Israel halts mobile-tracking quarantine measures on privacy grounds

The Israeli Government is suspending police powers to requisition mobile roaming data from telcos to monitor quarantines, with politicians citing privacy concerns.

Last month, Prime Minister Benjamin Netanyahu offered new powers to police authorities to force telcos to hand over location-tracking data for mobile phones. This data was subsequently used to monitor citizens ordered to self-isolate as suspected or confirmed coronavirus cases. The Government has now been forced to backtrack on this move after it was challenged in the Supreme Court by civil liberties groups.

“We have decided on a foreign committee and the security to freeze the legislation enabling cellular retention to enforce the isolation,” Ayelet Shaked tweeted (below), a member of right-wing political party Yamina. Shaked also serves on the Foreign Affairs and Defense Committee.

Although the police have argued the technology is an effective tool to ensure quarantine rules are being followed, 203 arrests have been attributed to the data, the threat to privacy has been deemed to great. This is not an end to the use of the technology, authorities will still use the contact tracing elements to map the spread and identify potential infected individuals, but the all-encompassing, location-tracking concept is closed for the moment.

The original move to offer this data to police authorities was authorised under emergency coronavirus regulations, although it had a month-long time limit attached. A further extension of these powers was subject to Parliamentary approval and legislation, however the Foreign Affairs and Defense Committee have blocked the extension. The Government had slated a bill to extend the powers, as the initial month period is due to expire Wednesday.

Although the use of technology in combatting the on-going coronavirus outbreak should be applauded, it has to be done in a responsible and respectable manner; privacy and security rights should not be forgotten in tackling COVID-19.

Interestingly enough, this is not the only Government which is attracting attention for the creation of a coronavirus app. In France, Ministers have foolishly asked Apple to suspect certain privacy and security features to enable its own contact tracing and tracking app to work as designed.

The approach from the French is almost laughable as it demonstrates just how hypocritical it can be. For years, French authorities have been criticising, sanctioning and fining internet companies for privacy and security concerns, but now it is asking Apple to turn a blind eye to an application which has an in-built and highly publicised vulnerability. It is quite remarkable how ignorant some politicians are to the rule of unintended consequences.

Israel takes the ‘Vickrey’ approach to 5G auctions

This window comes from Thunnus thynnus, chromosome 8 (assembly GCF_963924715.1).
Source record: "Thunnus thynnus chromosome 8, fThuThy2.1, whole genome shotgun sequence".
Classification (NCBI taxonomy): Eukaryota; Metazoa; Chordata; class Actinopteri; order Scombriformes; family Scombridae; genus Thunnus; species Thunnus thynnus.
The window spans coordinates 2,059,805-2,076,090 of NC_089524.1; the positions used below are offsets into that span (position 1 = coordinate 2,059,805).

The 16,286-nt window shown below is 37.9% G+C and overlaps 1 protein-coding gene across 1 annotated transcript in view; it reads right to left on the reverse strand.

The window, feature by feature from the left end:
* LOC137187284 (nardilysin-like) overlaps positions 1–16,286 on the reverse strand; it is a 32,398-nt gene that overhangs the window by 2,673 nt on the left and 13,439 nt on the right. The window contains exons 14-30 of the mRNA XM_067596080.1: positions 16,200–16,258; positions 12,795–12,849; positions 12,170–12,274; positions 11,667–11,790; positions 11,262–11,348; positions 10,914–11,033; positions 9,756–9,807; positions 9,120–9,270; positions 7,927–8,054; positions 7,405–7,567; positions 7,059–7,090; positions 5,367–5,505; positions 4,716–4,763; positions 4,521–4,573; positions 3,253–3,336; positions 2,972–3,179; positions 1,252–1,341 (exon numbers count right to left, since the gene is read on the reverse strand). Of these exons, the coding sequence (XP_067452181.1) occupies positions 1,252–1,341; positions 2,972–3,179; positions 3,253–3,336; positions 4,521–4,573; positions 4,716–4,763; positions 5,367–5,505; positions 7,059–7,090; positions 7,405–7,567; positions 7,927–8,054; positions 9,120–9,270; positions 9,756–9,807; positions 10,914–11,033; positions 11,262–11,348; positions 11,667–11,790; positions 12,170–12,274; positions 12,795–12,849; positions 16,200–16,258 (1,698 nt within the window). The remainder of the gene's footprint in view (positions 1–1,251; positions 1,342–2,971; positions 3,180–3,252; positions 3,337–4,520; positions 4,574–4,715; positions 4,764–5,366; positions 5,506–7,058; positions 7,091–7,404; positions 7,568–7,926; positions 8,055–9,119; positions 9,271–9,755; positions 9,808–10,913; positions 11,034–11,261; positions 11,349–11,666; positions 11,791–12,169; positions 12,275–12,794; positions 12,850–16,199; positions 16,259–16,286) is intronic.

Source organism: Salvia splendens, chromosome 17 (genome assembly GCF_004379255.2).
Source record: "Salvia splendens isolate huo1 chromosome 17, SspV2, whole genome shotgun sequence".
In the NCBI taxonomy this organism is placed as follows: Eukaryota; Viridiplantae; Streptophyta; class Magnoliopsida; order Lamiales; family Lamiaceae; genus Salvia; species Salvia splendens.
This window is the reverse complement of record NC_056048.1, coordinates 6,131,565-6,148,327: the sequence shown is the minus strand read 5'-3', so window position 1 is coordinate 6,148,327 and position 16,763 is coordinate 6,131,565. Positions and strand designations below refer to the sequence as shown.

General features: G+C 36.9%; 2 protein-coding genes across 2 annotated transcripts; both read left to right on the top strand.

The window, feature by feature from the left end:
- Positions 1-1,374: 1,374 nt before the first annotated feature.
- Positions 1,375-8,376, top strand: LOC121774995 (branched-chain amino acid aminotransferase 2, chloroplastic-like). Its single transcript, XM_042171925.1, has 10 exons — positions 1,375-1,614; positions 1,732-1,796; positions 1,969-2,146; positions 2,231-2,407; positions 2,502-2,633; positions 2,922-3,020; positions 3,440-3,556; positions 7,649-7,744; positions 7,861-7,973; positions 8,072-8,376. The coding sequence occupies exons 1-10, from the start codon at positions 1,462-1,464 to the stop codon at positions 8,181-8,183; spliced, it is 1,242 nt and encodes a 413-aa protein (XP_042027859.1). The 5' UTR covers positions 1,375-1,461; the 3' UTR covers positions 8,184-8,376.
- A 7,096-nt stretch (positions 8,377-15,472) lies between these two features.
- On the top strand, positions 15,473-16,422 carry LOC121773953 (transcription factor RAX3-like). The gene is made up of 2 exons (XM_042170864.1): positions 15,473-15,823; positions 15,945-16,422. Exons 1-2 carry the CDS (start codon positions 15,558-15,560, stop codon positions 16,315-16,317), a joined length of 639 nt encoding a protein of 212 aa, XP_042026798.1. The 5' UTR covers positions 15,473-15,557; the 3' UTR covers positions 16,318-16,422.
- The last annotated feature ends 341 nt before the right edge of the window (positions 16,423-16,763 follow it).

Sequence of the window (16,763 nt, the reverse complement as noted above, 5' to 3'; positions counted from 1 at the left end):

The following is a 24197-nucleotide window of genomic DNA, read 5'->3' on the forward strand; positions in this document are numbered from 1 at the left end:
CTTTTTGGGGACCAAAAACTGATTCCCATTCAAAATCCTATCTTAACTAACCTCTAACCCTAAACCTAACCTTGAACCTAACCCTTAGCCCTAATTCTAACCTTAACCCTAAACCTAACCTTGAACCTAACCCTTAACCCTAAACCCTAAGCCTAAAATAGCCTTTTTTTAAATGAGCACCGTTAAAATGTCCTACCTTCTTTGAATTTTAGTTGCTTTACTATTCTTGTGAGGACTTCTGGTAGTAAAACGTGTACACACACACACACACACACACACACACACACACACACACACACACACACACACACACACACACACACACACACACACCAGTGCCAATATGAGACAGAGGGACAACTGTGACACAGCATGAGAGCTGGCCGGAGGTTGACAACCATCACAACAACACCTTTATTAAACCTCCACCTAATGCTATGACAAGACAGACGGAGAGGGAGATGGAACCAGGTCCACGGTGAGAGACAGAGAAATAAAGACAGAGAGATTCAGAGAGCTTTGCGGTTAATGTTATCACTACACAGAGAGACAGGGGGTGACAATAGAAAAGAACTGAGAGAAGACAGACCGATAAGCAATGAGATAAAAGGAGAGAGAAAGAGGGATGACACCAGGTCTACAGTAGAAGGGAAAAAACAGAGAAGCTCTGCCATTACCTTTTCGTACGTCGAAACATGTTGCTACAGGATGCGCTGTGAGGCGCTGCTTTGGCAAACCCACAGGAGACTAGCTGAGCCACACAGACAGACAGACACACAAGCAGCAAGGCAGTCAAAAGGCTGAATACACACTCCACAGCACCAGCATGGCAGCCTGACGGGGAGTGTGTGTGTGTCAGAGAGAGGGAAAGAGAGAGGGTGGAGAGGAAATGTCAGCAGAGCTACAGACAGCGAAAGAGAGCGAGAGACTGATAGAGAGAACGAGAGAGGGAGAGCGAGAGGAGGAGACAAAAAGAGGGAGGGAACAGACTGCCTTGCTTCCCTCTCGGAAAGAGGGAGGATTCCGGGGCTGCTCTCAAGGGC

The Israeli telcos have taken a bit of a battering over the last 12-18 months and it seems the Government has a sympathetic ear with its new approach to auctioning 5G spectrum.

According to Globes, the Government will make use of an auction technique known as the Vickery method to divvy up the precious 5G frequencies. It is an interesting approach, and bundled together with other incentives, should create a much more investment friendly environment for the telcos.

A Vickery auction is a blind auction where the highest bidder wins the prize, but the second-highest value is actually paid. Although this approach is uncommon, for some it is believed to be fairer as it attempts to attract bids closer to the value of the asset but does not punish competition for inflated prices. Whether this proves to be true remains to be seen, though it certainly is an interesting approach.

This auction might turn some heads, but context is key. The Israeli telcos have had somewhat of a difficult period in recent years thanks to the introduction of aggressive new players and an on-going price war which has driven down profits. The Israeli Government has suggested revenues declined in telco by 5.6% in 2018, leading some to the assumption the telcos would struggle to fulfil the financial commitments of 5G networks.

“The financial state of the companies at this time has not escaped us, and the tender also takes this situation into account,” said Minister of Communications David Amsalem. “I congratulate my friends and participants in the tenders committee for their professional work. The dedication and responsibility exercised is what made it possible to lay the cornerstone today for the next era of technology.”

To attract further interest in the 5G bonanza, the Israeli Government will also introduce a number of incentives to lessen the burden of network investment. Payments for spectrum licenses can be delayed until 2022 for example, while there are also rebates being offered to those parties who meet geographical coverage expectations set over a four-year period.

Another interesting aspect of the auction is the shared network element. Some of the assets will only be offered to those telcos who agree to participate in the creation of shared infrastructure, a strategy the Government hopes will increase the efficiency of investments.

Looking at the frequencies available, the Government will attempt to ensure all telcos have a slice of the most desirable bands, 700 MHz for example, while a series of other lots will be available. The assets bought in the 2.6 GHz to 3.8 GHz frequencies will only be useable for 5G, while the other frequencies can be used to bolster 4G.

Only time will tell whether this approach will lead to a net-gain in terms of investment and network rollout, but the Israeli Government should be applauded for taking an alternative approach which is potentially better suited to local market dynamics.